Open Access in Canada

Canada is expanding its Open Access policy. Presently, plans are being developed across all governmental departments and funding agencies to implement embargo-free Open Access. This is occurring in parallel to the USA’s similar policy, which also aims to firmly implement Open Access.

“Open science” is used interchangeably with “Open Access”. Here, we outline the history of the Canadian government’s mandates and its current policies for those looking to submit their research.

Open Access is the new paradigm

Open Access refers to a publishing model for scholarly research that makes information immediately available to readers at no cost. This research is also free to reuse for scholarly purposes.

The benefits of publishing Open Access include more citations and a greater impact, reaching a wider audience, advancing scientific innovation, retaining copyrights, and increasing the potential for collaboration and recognition. Open Access can also help institutions like universities and research agencies in low- and middle-income countries by removing any price barriers to academic research.

History of Open Access in Canada

Canada has sought to make more of its published research Open Access. Here is a brief history of Open Access in Canada:

  • 2008: The Canadian Institutes of Health Research (CIHR) mandated that research funded by the body be made Open Access within 12 months of publication either by publishing in an OA journal or archiving in a subject or institutional repository.
  • 2015: Modelled on the CIHR policy, the Tri-Agency Open Access Policy on Publications mandated Open Access to research articles funded by Canada’s three major research agencies, known as ‘The Agencies’. This includes the NIHR, Natural Sciences and Engineering Research Council (NSERC), and Social Sciences and Humanities Research Council (SSHRC).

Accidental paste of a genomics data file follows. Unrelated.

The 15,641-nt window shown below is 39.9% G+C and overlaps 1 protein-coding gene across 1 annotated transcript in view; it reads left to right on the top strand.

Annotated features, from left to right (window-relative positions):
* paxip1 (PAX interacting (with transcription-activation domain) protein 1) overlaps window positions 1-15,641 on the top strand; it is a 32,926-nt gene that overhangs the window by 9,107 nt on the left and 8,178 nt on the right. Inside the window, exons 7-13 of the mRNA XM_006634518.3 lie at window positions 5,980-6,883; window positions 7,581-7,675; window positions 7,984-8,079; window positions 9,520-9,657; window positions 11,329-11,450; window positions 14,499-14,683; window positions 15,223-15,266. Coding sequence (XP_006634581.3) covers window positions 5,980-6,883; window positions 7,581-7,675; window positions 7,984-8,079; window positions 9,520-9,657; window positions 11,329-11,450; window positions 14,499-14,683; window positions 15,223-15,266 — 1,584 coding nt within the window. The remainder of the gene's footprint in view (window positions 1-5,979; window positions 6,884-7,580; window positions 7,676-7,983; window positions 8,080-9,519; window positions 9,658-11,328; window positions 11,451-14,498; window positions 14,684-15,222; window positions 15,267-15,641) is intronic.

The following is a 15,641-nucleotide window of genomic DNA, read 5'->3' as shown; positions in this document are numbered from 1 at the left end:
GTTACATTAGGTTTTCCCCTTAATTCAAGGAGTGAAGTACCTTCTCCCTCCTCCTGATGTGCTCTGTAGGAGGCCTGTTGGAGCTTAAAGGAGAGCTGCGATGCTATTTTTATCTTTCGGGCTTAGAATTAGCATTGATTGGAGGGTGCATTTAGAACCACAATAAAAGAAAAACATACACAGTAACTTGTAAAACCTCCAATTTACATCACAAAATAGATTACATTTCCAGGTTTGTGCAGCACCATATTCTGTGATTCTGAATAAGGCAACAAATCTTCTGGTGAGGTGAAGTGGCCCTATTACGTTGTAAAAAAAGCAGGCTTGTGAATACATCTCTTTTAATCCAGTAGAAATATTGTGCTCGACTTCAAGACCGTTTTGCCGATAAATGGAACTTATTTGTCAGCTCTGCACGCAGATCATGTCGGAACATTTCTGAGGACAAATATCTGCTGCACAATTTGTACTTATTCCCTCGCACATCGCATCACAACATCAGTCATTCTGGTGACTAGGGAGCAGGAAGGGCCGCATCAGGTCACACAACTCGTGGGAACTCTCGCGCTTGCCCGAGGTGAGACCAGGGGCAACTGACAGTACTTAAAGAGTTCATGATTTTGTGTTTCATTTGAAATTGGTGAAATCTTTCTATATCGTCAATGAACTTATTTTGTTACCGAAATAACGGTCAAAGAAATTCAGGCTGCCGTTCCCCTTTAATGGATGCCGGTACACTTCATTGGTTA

• 2019: The Fonds de recherche du Quebec (FRQ), a funding agency supporting the next generation of researchers in the natural sciences, mathematical sciences, and engineering, mandated that funded research be made freely accessible within 12 months via journal or repository. In 2022, this was updated to require immediate Open Access, as it joined Plan S.
  • 2020: The Roadmap for Open Science outlined steps to make federal science open to all. This included overarching principles and recommendations, which will be discussed further below.

Between 2008 and 2015, the Canadian government was expanding its Open Access requirements extensively, but this slowed down. The 2020 Roadmap does, however, reflect a renewed interest in OA policy, likely motivated by the pandemic.

Current Open Access laws in Canada

The 2020 Roadmap aims to achieve Open Access by default without an embargo period for federally funded scientific and research outputs, recommending journals apply this from January 2022. It argues that this is to make Canadian science open to all, maximising benefits for the well-being, health, and economy of the country.

It defines Open Access as “the practice of making scientific inputs, outputs, and processes freely available to all with minimal restrictions”. This includes peer-reviewed science articles and publications, scientific and research data, and public contribution to and dialogue about science.

Furthermore, the Roadmap revolves around the principles of putting people first, transparency, inclusiveness, collaboration, and sustainability. It also recommends implementing FAIR data principles, ensuring interoperability, and developing a sustainable OA framework.

This is similar the 2022 Open Access policy in the USA, which mandated that all US-funded research be made Open Access by the end of 2025. This policy removed the embargo period and encouraged establishing transparent procedures.

Tri-Agency Open Access Policy

As mentioned, the Agencies, federal granting agencies that promote and support research, training, and innovation in Canada, advocate for Open Access and currently mandate it with a 12-month embargo. They argue that “societal advancement is made possible through widespread and barrier-free access to cutting-edge research and knowledge”.